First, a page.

There’s no gentle way to describe what happened in Orlando on Friday night. It was a kick to the teeth of a fanbase already teetering on the edge of full-blown panic. The Raptors got outclassed for the second time in five days by the Orlando freaking Magic, a team comprised of ill-fitting dudes that could be scattered around the league three weeks from now.
For those who have been attempting to remain measured throughout the last month of ugly Raptors basketball, Friday might be the turning point where your grip on optimism was lost, plunging you into a state of worry and frustration. That would be totally justified.
Kyle Lowry picked an untimely juncture to turn in one of his worst performances of the season. After carrying the Raptors on his back with DeMar DeRozan sidelined, the load was evidently too heavy on Friday. He followed up four-straight games of 30+ points and blistering long distance shooting with a line of 18 points, seven assists and five boards on an April 2016-like 5-of-20 from the field (2-of-11 from three). Among the host of things that went wrong in the game for the now tied-for-4th Raptors, Lowry stood out as the biggest reason for the loss.
Lowry’s body of work is such that you can probably just chalk this up as a one-game anomaly. Some other elements of what’s going on with the Raptors are less easy to shrug off.
DeMarre Carroll probably needs to sit down for a bit. His shot has been broken for two-plus weeks since reportedly sustaining an injury on his shooting hand in a game against the Sixers. After another 0-for shooting night, it’s apparent his body can’t perform the way his brain would like to. Problem is: without DeRozan, Carroll is needed to simply absorb minutes on the wing. As Lowry was sure to point out earlier in the week, Carroll’s still offering the intangible benefits he’s always been lauded for. But when you can’t sink a shot, grit and tenacity can only take you so far.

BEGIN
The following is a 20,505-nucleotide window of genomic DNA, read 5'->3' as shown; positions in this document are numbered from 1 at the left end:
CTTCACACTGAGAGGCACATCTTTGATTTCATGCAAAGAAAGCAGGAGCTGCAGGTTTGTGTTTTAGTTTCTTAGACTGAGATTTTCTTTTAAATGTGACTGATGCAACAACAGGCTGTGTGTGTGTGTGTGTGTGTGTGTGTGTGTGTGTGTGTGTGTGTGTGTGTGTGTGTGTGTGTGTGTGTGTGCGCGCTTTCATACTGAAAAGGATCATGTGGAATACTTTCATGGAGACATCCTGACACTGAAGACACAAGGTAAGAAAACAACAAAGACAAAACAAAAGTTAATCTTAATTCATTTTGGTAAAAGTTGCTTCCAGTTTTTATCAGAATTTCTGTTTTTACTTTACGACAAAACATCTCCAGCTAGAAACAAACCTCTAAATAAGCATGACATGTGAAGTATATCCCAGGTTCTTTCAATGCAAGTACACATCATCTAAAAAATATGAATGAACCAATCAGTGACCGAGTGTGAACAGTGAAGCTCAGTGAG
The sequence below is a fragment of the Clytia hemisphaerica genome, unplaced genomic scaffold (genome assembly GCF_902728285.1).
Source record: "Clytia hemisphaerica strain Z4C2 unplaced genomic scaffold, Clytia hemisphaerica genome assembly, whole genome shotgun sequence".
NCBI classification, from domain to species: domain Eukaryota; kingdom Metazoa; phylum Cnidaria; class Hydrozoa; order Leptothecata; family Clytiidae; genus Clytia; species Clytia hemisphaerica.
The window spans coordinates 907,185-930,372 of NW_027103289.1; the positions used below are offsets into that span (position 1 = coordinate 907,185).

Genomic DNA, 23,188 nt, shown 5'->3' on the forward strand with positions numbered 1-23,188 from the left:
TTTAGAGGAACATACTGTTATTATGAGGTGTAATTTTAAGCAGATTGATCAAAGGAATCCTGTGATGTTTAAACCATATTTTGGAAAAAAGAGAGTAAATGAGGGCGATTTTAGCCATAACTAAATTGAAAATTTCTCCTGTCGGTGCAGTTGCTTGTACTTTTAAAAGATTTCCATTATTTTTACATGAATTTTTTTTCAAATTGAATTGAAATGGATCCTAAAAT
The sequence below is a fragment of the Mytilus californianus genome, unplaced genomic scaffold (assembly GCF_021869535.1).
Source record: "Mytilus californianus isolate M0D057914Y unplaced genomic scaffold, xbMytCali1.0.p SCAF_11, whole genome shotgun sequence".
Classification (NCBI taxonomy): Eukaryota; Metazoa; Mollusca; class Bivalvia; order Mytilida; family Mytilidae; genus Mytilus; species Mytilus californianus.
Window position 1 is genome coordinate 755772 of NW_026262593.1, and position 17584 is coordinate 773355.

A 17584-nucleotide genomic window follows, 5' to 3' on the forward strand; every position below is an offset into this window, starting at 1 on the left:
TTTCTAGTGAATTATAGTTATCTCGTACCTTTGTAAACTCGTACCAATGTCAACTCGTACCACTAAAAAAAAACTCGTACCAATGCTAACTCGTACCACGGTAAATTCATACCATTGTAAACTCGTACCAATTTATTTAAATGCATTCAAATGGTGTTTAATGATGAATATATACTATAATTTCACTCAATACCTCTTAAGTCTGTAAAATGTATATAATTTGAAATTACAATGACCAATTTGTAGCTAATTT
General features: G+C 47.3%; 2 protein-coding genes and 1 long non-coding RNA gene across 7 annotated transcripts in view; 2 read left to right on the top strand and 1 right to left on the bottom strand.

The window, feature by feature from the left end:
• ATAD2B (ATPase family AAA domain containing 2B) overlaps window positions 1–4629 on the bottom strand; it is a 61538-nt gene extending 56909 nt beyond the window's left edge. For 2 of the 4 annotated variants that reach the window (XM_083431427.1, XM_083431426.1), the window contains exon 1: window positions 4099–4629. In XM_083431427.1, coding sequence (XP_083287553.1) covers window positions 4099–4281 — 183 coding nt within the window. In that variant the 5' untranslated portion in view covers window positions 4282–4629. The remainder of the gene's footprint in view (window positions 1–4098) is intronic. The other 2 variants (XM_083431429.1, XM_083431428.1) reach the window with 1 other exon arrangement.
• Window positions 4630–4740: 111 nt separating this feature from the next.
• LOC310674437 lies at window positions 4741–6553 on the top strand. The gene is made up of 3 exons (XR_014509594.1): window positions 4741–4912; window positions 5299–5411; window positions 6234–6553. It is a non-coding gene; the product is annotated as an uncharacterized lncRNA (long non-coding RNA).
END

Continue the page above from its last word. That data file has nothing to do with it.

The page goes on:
It seemed early on like Cory Joseph wouldn’t even get the opportunity to extend his own run of ineffective play. Fred VanVleet was the first point guard called off the bench by Dwane Casey, an opportunity he turned into one of the few bright spots for the Raptors on the night. VanVleet dropped 15 points on 12 shots while adding in three boards, three dimes and some heady control of the offense.
It wasn’t until desperation time in the fourth quarter that Joseph was allowed entry into the game. The result: one missed shot, two rebounds, an assist an a -9 in seven minutes. It’s probably not a backup point guard controversy ... yet.
And of course, there was the most concerning development of the Raptors’ eighth loss in 10 games. Just seven minutes in, Patrick Patterson exited with the same left knee injury that initiated the Raptors’ slide in the first place. Toronto’s front court rotation is once again in flux. Patterson is the pillar that props up each of the lineups he’s part of. If he returns to the shelf, so might the Raptors’ hopes of crawling out of the tar pit they find themselves stuck in.
There are still reasons for those reluctant to overreact to stay calm. If Lowry played as well against the Magic as he had over the last handful of games, the Raptors probably would have had enough juice to win. DeMar DeRozan’s return date, while unclear, is going to come sooner than later. With that will come some much-needed offensive punch and a slide back down the role ladder for the rest of the Raptors’ wing corps.
We won’t be able to detect the true root of the Raptors’ recent swoon until health can be regained. Injuries — and the resultant out-of-sync rotations — still remain the most obvious explainer of what’s gone wrong with the Raptors since the New Year. But with each passing loss it gets trickier to maintain a level-headed outlook.
What did you think of tonight’s loss?